The headline historic P/E is elevated compared to its historic average, though still well short of the level seen in 1999.

The Cyclically Adjusted P/E Ratio, a valuation method championed by Nobel prize-winning economist Robert Shiller, takes a longer term view of earnings by looking over the last 10 year, which smooths out volatility in the one year P/E number.

On the cyclically adjusted measure, the UK stock market is trading below its historical average, and well below levels seen in both 1987 and 1999.

So which of these two measures should we believe? Well, we assign more weight to the Cyclically Adjusted P/E because it takes a longer term, more rounded view of stock market valuation. But if we simply take both measures into account in combination, together they suggest the market is somewhere in the middle of its historic range.

When thinking about the valuation of the stock market, it’s also worthwhile considering the valuation of alternative assets. The 10-year gilt is currently yielding 1.3%, and cash is yielding next to nothing with base rate at 0.25%. This contrasts sharply with 1987 when base rate was 9.9% and the 10-year gilt was yielding around 10%. So if you think the UK stock market’s expensive right now, then you have to take a really dim view of the value provided by bonds and cash.

(Source: Hargreaves Lansdown)

Interactive Investor, the online investment platform, recently released its clients’ most traded investments, by number of trades, in August 2017.

Commenting on the results, Lee Wild, Head of Equity Strategy at Interactive Investor said: “Following an exhausting 2,000-point rally between February 2016 and the record high in June this year, equity markets have extended their pause for breath, moving largely sideways over the summer months.

“Both the FTSE 100 and broader FTSE All-Share index rose less than 1% in August, though North Korean sabre-rattling tested investors’ nerves. Concerns that Kim Jong-un could nuke Guam, the US west coast or anywhere in between began a rollercoaster ride through the month, as enthusiastic buyers took advantage of each sell-off.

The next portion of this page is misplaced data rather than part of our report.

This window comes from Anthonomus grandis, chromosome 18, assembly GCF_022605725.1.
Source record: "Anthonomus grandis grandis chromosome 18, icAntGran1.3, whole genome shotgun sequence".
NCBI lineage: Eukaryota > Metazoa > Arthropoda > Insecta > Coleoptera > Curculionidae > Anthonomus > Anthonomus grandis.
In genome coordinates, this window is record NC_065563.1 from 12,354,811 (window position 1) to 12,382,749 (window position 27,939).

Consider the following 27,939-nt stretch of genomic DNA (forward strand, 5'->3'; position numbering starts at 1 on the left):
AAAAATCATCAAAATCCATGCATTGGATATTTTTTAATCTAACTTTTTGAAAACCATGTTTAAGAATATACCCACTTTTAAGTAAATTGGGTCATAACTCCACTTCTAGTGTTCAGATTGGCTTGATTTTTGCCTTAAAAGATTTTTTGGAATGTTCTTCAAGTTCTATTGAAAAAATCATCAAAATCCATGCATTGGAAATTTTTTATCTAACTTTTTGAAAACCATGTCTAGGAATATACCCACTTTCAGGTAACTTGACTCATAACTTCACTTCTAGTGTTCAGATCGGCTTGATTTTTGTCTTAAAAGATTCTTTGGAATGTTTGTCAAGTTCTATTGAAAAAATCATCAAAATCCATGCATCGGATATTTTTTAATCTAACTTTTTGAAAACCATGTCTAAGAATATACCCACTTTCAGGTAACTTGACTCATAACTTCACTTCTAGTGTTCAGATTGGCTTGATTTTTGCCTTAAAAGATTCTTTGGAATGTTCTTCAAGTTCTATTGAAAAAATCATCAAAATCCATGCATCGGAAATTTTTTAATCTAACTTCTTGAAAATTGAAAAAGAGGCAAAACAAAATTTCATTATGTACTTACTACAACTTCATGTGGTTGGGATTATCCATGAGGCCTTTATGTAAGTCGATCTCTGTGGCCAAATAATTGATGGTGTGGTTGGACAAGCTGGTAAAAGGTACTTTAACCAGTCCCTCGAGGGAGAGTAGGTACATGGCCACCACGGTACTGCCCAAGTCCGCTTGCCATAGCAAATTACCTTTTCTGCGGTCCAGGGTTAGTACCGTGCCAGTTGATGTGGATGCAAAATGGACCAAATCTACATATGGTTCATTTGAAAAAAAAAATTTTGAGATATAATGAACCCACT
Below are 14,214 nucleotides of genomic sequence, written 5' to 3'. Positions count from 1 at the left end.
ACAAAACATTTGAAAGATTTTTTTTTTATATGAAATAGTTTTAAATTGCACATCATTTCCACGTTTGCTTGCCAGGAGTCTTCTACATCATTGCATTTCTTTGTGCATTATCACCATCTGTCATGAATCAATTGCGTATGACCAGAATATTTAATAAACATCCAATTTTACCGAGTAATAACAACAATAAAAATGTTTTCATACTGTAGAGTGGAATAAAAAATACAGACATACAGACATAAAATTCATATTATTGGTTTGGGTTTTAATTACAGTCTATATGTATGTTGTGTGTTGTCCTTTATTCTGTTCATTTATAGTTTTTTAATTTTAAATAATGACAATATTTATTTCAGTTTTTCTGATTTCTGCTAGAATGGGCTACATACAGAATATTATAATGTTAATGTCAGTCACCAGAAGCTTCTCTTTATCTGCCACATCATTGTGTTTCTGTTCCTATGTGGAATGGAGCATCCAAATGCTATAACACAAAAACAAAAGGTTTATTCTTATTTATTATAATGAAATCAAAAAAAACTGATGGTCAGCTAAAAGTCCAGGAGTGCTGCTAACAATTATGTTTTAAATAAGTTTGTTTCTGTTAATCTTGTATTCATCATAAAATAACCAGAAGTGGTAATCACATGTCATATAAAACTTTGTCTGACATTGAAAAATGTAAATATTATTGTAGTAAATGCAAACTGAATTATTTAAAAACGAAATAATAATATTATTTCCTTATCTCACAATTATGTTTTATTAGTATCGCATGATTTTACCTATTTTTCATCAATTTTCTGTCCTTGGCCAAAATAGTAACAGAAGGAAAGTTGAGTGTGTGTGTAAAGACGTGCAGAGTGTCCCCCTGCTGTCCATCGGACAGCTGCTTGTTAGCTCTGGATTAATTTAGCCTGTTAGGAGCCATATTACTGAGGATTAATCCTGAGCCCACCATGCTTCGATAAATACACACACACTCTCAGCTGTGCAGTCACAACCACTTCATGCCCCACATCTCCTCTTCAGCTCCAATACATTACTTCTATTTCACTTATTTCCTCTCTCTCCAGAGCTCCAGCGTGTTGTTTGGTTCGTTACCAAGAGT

“Mopping up underperformers like Barclays proved a popular trade. After falling 6% in August, Barclays shares haven’t been this cheap since November 2016.

“Trading at a discount to most domestic peers on several key multiples, Barclays gatecrashed the top five most-traded large-caps on the Interactive Investor platform as buyers outnumbered sellers by more than two-to-one.

“AstraZeneca’s popularity proved fleeting as bargain hunting following July’s crash dried up. Investors who bought heavily last month below £43 are busy counting profits, currently a healthy 8%.

“Perhaps the biggest story to pass under the radar in August was the AIM market’s break above 1,000 for the first time since summer 2008. It’s easily outperformed the other domestic indices in 2017 so far, rising 20% in the past eight months.

“There were big moves in August by some of the junior market’s biggest companies, among them Frontier Developments (67%), Plus500 (45%), Blue Prism (33%) and IQE (29%).

“It was IQE that piqued interest among investors in August, almost toppling UK Oil & Gas from top spot as trading volume on the Interactive Investor platform more than doubled.

“A rally, given fresh momentum by a bullish update in July, spilled over into August, pushing IQE shares to new highs. There’s real excitement here as market watchers speculate about the possibility its chip components feature in Apple’s new iPhone 8, due to be launched next week (12 September).

“Internet of Things (IoT) hopeful Telit Communications came from nowhere in August following a profits warnings and shock departure of its CEO. A subsequent plunge in the share price and extreme volatility made it a trader’s favourite.

“Overseas, trading volume for Apple doubled as the shares surged by 10% in August. Apple shares typically nudge higher ahead of major product launches and the unveiling of the iPhone 8 next week has pushed the share price to a record high.”

(Source: Interactive Investor)